A walk to remember? Hmm...oh wait, that is another book altogether (one I haven't read - missed out on the Sparks phenomenon). No, this is a whole other genre: historical fiction.
It may surprise many people who know although I love history (it was my major in college), I do not like historical fiction. I would rather spend my time reading a biography or book on events in history than reading someone's imaginings of a certain historical period or person. Oh, and it may surprise others that although I am a Christian (did I mention my major in college was actually church history?), I don't like Christian fiction - again the same thing applies. So, when I signed up to get The Daughter's Walk as an ARC, I really don't know what I was thinking.
The Daughter's Walk is the story (based on actual people) of a mother-daughter team who decide to walk across the United States, sponsored by a group of investors to promote dresses (that ladies can walk in) and save the family farm at the turn of the 20th century (an actual time). I think this is where actual history and fictional history part ways and the author takes over in the storytelling department. The story becomes a basic prodigal story without the squandering of inherited fortune and without the loving father taking back the wayward daughter.
So, what is missing? Um...my interest. I did not really enjoy this book. I got through it but I found it tedious and mundane. Each of the story elements seemed to be attempts to be historical fiction. Yes, I do know that should be an accomplishment, given it's intended genre. But what I mean is the author seemed to be working to make it historical in nature. She has entire paragraphs where she attempts to show the passing of time by almost listing the things she found out about the period when she was conducting research. It is not woven into the story, it is an obvious "this is the time we are talking about" device.
Which brings me to the question: What would it take for historical fiction to capture my interest?
I think it should be the type of work where the reader feels like they are actually reading a work of history. Where the author has done the research so well and so intertwined it with the story that it could feel as though it was written during the historical period or by the best historian EVER! Have you ever watched the Ken Burns series for PBS on the American civil war? The historians in there never met, nor walked this earth during the civil war (I know because I have done the math and they would have to be over 150 years old); yet they speak about the men and women of the day as though they grew up with them - they breathe life into the dead. That doesn't mean they are right all the time. There is no way they could know the emotional lives of these people; but they use inference and a little bit of imagination to bring the viewer right on the scene, experiencing the war right along with them.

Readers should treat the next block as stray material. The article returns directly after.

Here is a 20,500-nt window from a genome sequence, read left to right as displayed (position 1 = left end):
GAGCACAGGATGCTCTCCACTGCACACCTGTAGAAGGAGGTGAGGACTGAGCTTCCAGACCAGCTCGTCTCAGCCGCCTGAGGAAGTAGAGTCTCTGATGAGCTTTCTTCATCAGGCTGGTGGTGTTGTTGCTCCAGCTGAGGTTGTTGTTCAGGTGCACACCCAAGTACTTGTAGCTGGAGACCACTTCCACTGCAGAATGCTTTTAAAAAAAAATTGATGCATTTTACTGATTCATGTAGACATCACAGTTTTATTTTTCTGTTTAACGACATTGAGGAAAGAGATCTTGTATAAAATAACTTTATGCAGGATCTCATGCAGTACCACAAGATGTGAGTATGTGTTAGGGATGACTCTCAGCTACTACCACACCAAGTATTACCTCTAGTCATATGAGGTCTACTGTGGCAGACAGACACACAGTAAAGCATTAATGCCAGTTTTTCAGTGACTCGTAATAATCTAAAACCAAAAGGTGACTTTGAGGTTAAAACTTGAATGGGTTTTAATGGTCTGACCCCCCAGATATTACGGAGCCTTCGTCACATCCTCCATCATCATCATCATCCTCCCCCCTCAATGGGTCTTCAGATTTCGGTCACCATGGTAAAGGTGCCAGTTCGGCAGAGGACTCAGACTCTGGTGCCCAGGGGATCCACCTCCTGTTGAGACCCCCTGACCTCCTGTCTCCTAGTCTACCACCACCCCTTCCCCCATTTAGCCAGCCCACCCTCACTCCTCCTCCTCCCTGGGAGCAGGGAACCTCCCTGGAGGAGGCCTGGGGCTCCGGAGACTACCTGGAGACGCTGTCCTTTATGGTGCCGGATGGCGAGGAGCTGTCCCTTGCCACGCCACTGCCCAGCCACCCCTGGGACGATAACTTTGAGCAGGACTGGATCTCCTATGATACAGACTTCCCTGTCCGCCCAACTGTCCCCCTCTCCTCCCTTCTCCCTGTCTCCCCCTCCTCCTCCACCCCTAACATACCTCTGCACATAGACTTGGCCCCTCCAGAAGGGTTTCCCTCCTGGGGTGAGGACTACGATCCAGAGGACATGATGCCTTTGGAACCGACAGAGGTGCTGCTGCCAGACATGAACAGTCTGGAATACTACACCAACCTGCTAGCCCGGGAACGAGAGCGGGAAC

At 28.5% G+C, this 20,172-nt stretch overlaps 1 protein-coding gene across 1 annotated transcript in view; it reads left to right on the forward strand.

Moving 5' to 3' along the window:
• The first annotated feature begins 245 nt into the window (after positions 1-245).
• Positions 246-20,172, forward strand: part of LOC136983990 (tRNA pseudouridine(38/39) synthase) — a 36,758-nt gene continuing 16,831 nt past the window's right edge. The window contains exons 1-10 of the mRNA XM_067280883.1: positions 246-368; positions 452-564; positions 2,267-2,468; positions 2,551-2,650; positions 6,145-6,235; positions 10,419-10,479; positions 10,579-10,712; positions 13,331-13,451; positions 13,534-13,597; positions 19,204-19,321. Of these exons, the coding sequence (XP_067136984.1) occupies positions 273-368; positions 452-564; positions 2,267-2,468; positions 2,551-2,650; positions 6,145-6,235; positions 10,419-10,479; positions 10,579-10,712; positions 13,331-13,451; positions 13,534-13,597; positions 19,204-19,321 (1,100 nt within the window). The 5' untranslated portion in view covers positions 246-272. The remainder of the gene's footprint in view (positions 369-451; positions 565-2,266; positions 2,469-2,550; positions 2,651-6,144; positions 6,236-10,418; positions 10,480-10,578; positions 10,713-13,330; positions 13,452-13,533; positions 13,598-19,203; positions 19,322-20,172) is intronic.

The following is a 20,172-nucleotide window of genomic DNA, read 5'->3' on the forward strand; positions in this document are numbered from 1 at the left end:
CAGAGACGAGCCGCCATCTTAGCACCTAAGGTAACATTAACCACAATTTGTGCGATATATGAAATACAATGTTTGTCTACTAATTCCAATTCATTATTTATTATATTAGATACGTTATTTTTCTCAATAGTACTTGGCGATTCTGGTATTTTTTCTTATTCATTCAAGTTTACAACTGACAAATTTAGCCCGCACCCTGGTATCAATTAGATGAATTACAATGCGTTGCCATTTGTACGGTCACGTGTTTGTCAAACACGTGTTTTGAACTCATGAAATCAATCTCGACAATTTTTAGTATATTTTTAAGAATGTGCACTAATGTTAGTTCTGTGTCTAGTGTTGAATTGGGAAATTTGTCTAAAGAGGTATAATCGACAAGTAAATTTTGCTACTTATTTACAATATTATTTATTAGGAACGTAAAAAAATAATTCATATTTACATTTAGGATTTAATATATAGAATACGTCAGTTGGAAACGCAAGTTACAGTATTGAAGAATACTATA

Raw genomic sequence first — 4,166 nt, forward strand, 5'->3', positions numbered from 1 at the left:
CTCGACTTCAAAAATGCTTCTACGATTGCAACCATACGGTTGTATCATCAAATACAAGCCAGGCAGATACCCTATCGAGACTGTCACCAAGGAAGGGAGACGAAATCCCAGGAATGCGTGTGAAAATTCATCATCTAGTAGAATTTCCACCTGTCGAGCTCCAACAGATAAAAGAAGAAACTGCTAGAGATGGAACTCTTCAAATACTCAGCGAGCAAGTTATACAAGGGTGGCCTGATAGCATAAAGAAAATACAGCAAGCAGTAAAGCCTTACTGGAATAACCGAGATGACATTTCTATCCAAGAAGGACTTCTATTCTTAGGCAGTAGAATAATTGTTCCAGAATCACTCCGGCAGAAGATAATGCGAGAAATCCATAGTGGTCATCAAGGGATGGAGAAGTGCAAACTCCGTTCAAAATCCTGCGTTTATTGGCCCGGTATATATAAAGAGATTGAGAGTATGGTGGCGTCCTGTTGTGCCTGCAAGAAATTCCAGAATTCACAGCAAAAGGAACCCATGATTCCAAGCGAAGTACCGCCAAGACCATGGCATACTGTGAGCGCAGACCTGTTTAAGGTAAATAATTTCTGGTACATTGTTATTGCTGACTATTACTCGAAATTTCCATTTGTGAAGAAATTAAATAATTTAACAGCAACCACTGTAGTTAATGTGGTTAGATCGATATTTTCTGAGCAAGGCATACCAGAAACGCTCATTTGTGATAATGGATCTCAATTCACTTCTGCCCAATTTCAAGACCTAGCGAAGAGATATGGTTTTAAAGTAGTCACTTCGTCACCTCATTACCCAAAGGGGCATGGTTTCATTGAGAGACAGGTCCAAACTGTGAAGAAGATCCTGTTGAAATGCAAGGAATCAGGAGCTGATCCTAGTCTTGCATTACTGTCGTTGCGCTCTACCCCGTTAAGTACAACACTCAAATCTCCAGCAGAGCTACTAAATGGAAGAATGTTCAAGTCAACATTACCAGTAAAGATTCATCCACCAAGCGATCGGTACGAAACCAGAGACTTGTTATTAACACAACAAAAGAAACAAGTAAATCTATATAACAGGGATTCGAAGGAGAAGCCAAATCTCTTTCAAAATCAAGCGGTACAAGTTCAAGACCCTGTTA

So, until authors can approach their subjects this way (or someone can recommend an author who does), I'll take my actual history the way it was intended to be digested - in fascinating non-fiction.
Which brings me to the question: What would make you enjoy Christian fiction?
This I have less of a grip on. As it goes right now, I am on a case-by-case basis for Christian fiction. I absolutely loved The Great Divorce and Redeeming Love. But other Christian fiction has not captured my heart the way these two did. So, I am not scanning the shelves of the Christian fiction section of the local Barnes and Noble very often; but I have not closed my mind on the genre the way I have for historical fiction. All that to say, I will take your recommendations for Christian fiction, just don't make it Christian historical fiction - I don't think I could take it.
Rating: 2.5 out of 5
NOTE: I received a copy of this book in exchange for an honest review from Waterbrook Multnomah through their Blogging for Books program. If you enjoyed or hated this review, you have recourse: rate my review. You just may get a free copy of this book.